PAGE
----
Cherie DeBrest was ready to sign up to be a poll worker in Pennsylvania. For 18 years, she worked with parents and caregivers as a social worker at the Children’s Hospital of Philadelphia, guiding them through the obstacles of medical care. Over the last three presidential elections, DeBrest, 49, led voter registration drives at the hospital, registering staff and the family members of patients whenever she could.
Until this election, though, she never sought to become a poll worker on Election Day. For years, she’s noticed poll workers were much older than her. Who, other than retirees, has the time to take off work on a Tuesday, she thought. But when she saw the city was looking for new poll workers, she figured it was time to act. “I was already thinking about it,” she said. “There’s no time like the present, so I got on the website and signed up.”
Counties and states have tried to recruit new poll workers for years. Local election officials are even targeting high schoolers for the job.
After Hamilton County, Ohio, implemented electronic poll books in 2015, county officials partnered with local pizza chain LaRosa’s to hold a countywide competition to see which high school could contribute the most poll workers. The winning school gets a pizza party, and students who serve earn $181.50 for the day.
The benefits of younger poll workers are undeniable, said Sherry Poland, the director of elections in Hamilton County, Ohio. They bring enthusiasm, energy and a familiarity and comfort with technology like electronic poll books and optical ballot scanners, she said. They also are more likely to remain poll workers for future elections.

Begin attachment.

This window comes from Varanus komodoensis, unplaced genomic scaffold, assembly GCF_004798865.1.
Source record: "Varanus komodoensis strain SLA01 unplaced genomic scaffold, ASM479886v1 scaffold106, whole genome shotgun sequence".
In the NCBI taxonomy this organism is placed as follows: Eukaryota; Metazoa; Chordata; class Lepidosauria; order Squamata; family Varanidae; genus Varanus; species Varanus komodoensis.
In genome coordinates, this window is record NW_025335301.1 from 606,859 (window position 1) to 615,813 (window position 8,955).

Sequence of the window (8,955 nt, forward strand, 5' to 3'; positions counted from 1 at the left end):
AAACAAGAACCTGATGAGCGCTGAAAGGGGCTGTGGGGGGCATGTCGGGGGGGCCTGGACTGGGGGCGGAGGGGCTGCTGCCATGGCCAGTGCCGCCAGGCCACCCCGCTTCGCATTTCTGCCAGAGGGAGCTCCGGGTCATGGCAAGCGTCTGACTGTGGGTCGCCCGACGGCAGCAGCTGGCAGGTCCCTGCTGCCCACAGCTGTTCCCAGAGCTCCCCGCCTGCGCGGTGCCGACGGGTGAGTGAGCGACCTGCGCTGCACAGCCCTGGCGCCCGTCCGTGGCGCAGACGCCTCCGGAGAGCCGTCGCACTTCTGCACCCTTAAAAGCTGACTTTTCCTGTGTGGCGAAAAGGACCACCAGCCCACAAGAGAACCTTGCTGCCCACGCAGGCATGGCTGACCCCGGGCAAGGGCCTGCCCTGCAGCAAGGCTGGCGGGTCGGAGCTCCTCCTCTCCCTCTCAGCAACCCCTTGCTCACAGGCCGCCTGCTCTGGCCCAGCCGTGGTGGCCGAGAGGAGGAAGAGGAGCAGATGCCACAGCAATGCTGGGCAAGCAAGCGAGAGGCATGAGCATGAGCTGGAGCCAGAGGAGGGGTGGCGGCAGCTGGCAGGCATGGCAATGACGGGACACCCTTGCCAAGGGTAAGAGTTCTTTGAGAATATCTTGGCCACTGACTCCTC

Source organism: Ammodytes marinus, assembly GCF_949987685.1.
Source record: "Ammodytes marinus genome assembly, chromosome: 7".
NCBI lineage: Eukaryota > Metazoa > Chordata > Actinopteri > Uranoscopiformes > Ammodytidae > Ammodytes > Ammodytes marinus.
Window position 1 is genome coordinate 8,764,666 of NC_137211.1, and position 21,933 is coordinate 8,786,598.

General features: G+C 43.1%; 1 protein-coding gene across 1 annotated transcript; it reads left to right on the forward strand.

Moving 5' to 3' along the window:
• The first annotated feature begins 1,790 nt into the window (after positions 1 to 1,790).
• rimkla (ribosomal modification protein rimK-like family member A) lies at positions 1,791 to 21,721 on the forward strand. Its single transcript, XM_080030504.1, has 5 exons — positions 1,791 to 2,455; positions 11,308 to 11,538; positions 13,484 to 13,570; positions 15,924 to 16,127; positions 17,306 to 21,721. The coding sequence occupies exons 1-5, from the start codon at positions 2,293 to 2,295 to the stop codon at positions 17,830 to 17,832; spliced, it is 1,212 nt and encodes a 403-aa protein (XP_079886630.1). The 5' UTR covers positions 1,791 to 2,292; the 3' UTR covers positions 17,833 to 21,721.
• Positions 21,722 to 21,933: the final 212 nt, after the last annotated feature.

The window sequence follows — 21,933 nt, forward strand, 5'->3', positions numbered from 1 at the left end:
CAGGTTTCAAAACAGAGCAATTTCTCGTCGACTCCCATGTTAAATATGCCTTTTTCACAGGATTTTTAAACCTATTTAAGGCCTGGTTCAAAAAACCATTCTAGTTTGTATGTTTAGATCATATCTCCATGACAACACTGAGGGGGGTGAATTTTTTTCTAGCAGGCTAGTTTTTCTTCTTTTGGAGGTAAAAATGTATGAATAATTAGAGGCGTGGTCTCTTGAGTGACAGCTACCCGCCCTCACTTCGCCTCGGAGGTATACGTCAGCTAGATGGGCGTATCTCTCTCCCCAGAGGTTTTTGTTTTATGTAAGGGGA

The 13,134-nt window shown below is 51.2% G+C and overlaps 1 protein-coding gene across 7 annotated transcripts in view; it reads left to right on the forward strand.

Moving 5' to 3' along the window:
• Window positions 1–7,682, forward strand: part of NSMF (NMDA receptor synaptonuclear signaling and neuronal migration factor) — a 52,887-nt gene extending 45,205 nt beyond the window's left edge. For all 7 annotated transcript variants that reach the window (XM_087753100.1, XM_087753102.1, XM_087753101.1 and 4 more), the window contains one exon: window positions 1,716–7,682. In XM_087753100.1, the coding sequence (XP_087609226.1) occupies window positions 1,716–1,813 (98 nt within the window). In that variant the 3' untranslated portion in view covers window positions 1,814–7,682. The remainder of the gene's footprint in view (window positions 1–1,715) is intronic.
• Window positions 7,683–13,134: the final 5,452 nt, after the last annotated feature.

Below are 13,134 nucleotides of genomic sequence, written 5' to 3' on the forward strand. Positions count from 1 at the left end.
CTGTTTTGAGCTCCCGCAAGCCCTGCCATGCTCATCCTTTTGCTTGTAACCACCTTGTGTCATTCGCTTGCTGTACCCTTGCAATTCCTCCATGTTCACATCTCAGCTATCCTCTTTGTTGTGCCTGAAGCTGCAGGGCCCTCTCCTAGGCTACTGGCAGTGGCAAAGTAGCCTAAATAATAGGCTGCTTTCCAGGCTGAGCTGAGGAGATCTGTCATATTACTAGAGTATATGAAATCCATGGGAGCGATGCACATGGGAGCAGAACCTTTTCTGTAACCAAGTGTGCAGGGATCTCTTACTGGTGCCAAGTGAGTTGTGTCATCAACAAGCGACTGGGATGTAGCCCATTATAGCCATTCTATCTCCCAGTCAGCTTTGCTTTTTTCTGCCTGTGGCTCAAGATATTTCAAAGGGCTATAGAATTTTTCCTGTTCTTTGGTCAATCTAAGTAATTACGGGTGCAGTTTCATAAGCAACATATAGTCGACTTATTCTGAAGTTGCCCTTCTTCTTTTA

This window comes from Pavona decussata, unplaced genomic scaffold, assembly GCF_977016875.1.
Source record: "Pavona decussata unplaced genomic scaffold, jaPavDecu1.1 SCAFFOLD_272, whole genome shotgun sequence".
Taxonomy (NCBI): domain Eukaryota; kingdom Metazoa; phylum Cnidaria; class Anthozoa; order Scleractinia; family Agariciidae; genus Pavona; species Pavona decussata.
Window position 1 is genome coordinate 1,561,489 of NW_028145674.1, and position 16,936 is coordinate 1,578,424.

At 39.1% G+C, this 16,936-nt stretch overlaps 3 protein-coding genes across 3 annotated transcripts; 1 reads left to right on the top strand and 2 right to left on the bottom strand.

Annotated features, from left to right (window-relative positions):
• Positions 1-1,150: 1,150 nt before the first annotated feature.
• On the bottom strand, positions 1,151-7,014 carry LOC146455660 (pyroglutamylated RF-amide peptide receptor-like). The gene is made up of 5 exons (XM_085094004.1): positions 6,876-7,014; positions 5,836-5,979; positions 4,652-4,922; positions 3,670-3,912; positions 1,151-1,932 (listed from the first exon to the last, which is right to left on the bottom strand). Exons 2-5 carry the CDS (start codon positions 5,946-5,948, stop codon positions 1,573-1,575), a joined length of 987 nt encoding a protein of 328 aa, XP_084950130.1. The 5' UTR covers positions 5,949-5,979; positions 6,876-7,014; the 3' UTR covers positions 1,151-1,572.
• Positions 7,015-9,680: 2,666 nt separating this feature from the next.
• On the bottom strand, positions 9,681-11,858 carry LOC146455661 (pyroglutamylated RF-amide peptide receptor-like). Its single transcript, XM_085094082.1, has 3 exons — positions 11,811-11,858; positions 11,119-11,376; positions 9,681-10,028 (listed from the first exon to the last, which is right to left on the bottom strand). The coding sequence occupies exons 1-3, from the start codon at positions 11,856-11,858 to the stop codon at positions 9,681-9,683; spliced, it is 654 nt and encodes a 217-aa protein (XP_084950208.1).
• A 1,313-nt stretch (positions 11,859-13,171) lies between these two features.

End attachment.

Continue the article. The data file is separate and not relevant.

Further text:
“It sparks an interest in voting and civic engagement at an early age that might last a lifetime,” Poland said.
Hamilton County had only four high school poll workers in 2012, Poland said. In 2016 it had 367 — 14 percent of the county’s poll workers that year, she added.
In 2016, Ohio, California, Delaware and Michigan were the only states where more than 10 percent of poll workers were 25 or younger, according to the Election Assistance Commission. (Washington, D.C. also beat the 10 percent standard, which was the national average.) A quarter of poll workers in California were 25 and younger.
Hamilton County, however, still struggles to get enough poll workers for elections, following the national trend, Poland said. It’s an “extremely long day,” she said, and getting people to commit to a four-hour training class, a two-hour precinct set-up, and a 15-hour Election Day is difficult.
More than half of states allow students over 16 or 17 years old to serve as poll workers, according to the Election Assistance Commission.
The Training Gap